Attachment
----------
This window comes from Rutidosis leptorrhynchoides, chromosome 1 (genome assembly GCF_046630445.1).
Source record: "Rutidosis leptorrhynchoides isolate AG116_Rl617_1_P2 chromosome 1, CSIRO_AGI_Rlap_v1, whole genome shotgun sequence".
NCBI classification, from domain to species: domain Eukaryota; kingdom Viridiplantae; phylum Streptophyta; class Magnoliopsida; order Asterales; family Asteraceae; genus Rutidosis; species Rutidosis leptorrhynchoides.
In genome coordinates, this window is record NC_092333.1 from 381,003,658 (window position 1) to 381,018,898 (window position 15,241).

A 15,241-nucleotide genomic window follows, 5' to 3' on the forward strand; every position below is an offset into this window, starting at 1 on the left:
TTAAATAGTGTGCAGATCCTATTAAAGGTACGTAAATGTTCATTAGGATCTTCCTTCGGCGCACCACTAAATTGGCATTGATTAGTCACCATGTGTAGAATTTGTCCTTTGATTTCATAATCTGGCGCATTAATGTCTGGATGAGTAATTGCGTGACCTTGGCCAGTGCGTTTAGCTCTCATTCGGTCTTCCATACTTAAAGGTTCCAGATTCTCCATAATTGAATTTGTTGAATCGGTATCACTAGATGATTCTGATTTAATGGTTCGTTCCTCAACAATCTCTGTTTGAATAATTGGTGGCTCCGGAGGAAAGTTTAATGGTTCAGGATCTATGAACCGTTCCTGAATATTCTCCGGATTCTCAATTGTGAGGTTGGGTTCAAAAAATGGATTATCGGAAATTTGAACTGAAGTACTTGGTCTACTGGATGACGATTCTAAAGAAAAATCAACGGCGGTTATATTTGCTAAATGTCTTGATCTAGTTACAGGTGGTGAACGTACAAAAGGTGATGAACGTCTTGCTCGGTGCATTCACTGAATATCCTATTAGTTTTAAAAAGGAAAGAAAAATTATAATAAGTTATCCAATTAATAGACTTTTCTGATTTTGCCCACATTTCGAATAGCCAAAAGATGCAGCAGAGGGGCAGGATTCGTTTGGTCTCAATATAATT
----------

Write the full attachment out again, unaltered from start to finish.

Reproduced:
This window comes from Rutidosis leptorrhynchoides, chromosome 1 (genome assembly GCF_046630445.1).
Source record: "Rutidosis leptorrhynchoides isolate AG116_Rl617_1_P2 chromosome 1, CSIRO_AGI_Rlap_v1, whole genome shotgun sequence".
NCBI classification, from domain to species: domain Eukaryota; kingdom Viridiplantae; phylum Streptophyta; class Magnoliopsida; order Asterales; family Asteraceae; genus Rutidosis; species Rutidosis leptorrhynchoides.
In genome coordinates, this window is record NC_092333.1 from 381,003,658 (window position 1) to 381,018,898 (window position 15,241).

A 15,241-nucleotide genomic window follows, 5' to 3' on the forward strand; every position below is an offset into this window, starting at 1 on the left:
TTAAATAGTGTGCAGATCCTATTAAAGGTACGTAAATGTTCATTAGGATCTTCCTTCGGCGCACCACTAAATTGGCATTGATTAGTCACCATGTGTAGAATTTGTCCTTTGATTTCATAATCTGGCGCATTAATGTCTGGATGAGTAATTGCGTGACCTTGGCCAGTGCGTTTAGCTCTCATTCGGTCTTCCATACTTAAAGGTTCCAGATTCTCCATAATTGAATTTGTTGAATCGGTATCACTAGATGATTCTGATTTAATGGTTCGTTCCTCAACAATCTCTGTTTGAATAATTGGTGGCTCCGGAGGAAAGTTTAATGGTTCAGGATCTATGAACCGTTCCTGAATATTCTCCGGATTCTCAATTGTGAGGTTGGGTTCAAAAAATGGATTATCGGAAATTTGAACTGAAGTACTTGGTCTACTGGATGACGATTCTAAAGAAAAATCAACGGCGGTTATATTTGCTAAATGTCTTGATCTAGTTACAGGTGGTGAACGTACAAAAGGTGATGAACGTCTTGCTCGGTGCATTCACTGAATATCCTATTAGTTTTAAAAAGGAAAGAAAAATTATAATAAGTTATCCAATTAATAGACTTTTCTGATTTTGCCCACATTTCGAATAGCCAAAAGATGCAGCAGAGGGGCAGGATTCGTTTGGTCTCAATATAATT